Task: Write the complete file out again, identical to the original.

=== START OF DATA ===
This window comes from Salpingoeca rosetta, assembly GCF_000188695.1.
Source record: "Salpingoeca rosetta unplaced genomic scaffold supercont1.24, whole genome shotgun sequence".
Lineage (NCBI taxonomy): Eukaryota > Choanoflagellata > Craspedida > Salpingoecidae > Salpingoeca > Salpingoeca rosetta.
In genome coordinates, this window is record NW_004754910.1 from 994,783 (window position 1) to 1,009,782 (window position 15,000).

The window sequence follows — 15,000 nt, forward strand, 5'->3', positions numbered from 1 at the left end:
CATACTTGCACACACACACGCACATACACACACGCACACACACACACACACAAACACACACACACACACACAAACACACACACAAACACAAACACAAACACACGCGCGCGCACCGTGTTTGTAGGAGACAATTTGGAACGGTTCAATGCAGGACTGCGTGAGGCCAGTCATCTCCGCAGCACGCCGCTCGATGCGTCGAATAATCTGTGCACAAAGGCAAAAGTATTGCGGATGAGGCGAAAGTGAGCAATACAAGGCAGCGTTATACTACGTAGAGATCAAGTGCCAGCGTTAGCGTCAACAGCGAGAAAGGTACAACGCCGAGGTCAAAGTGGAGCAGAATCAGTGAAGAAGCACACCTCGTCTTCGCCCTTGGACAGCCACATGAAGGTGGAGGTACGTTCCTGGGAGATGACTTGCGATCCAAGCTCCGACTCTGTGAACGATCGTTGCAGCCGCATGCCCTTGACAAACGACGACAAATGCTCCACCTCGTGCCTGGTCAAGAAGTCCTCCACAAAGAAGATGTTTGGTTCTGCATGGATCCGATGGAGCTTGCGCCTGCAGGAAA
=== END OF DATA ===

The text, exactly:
This window comes from Salpingoeca rosetta, assembly GCF_000188695.1.
Source record: "Salpingoeca rosetta unplaced genomic scaffold supercont1.24, whole genome shotgun sequence".
Lineage (NCBI taxonomy): Eukaryota > Choanoflagellata > Craspedida > Salpingoecidae > Salpingoeca > Salpingoeca rosetta.
In genome coordinates, this window is record NW_004754910.1 from 994,783 (window position 1) to 1,009,782 (window position 15,000).

The window sequence follows — 15,000 nt, forward strand, 5'->3', positions numbered from 1 at the left end:
CATACTTGCACACACACACGCACATACACACACGCACACACACACACACACAAACACACACACACACACACAAACACACACACAAACACAAACACAAACACACGCGCGCGCACCGTGTTTGTAGGAGACAATTTGGAACGGTTCAATGCAGGACTGCGTGAGGCCAGTCATCTCCGCAGCACGCCGCTCGATGCGTCGAATAATCTGTGCACAAAGGCAAAAGTATTGCGGATGAGGCGAAAGTGAGCAATACAAGGCAGCGTTATACTACGTAGAGATCAAGTGCCAGCGTTAGCGTCAACAGCGAGAAAGGTACAACGCCGAGGTCAAAGTGGAGCAGAATCAGTGAAGAAGCACACCTCGTCTTCGCCCTTGGACAGCCACATGAAGGTGGAGGTACGTTCCTGGGAGATGACTTGCGATCCAAGCTCCGACTCTGTGAACGATCGTTGCAGCCGCATGCCCTTGACAAACGACGACAAATGCTCCACCTCGTGCCTGGTCAAGAAGTCCTCCACAAAGAAGATGTTTGGTTCTGCATGGATCCGATGGAGCTTGCGCCTGCAGGAAA